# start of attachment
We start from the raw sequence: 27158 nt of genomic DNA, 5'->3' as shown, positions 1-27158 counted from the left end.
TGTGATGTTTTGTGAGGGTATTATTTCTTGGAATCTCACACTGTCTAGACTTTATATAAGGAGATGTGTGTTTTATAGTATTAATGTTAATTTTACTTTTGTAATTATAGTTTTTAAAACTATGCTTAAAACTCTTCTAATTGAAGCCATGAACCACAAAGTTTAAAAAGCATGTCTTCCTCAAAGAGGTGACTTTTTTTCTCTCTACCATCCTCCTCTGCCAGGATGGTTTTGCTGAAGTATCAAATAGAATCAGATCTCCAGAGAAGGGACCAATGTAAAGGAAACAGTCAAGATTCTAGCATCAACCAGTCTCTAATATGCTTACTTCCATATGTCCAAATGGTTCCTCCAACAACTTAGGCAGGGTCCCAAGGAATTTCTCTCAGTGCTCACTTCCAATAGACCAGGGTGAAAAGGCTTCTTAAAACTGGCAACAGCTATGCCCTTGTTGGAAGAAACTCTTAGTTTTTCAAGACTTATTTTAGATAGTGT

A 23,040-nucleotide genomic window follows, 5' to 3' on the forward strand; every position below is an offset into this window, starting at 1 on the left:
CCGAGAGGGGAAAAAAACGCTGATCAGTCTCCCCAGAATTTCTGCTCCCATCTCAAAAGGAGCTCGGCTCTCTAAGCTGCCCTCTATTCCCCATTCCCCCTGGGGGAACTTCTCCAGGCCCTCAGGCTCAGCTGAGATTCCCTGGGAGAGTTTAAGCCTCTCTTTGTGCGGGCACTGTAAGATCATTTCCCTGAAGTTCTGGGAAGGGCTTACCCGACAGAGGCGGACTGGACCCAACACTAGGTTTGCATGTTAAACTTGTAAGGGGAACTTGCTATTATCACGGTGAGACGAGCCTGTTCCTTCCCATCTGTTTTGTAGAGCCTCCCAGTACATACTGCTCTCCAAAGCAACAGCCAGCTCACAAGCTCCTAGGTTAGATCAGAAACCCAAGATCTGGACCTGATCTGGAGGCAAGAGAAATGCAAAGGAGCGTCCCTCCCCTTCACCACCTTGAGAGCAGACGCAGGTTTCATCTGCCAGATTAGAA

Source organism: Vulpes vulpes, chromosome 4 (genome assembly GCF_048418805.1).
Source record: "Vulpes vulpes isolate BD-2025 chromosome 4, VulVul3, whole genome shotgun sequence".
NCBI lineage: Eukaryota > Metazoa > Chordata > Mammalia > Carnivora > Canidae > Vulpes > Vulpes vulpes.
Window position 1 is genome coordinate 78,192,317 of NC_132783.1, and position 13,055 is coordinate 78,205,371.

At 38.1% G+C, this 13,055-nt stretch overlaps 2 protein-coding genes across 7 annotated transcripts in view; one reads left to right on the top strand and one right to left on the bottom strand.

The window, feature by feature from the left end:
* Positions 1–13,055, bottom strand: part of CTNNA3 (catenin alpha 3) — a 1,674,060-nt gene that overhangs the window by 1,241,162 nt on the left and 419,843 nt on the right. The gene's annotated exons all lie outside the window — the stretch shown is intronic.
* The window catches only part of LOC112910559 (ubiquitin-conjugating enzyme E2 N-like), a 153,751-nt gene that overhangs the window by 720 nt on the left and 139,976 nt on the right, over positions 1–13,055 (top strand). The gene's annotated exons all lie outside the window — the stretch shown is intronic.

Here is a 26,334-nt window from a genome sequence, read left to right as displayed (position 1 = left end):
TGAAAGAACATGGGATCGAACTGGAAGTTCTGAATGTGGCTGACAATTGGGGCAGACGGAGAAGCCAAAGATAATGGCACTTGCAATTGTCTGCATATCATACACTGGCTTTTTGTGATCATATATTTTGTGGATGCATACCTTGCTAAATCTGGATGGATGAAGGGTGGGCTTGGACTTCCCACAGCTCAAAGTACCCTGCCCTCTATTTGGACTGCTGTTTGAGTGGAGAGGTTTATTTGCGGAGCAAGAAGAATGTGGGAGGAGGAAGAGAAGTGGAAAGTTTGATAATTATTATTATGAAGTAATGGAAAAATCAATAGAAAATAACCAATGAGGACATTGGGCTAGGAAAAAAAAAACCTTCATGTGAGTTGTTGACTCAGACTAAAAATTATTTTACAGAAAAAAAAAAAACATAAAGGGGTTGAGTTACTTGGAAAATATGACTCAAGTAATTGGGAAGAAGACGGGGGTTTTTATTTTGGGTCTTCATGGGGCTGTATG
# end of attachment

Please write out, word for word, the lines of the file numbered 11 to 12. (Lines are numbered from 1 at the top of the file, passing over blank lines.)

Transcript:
* Positions 1–13,055, bottom strand: part of CTNNA3 (catenin alpha 3) — a 1,674,060-nt gene that overhangs the window by 1,241,162 nt on the left and 419,843 nt on the right. The gene's annotated exons all lie outside the window — the stretch shown is intronic.
* The window catches only part of LOC112910559 (ubiquitin-conjugating enzyme E2 N-like), a 153,751-nt gene that overhangs the window by 720 nt on the left and 139,976 nt on the right, over positions 1–13,055 (top strand). The gene's annotated exons all lie outside the window — the stretch shown is intronic.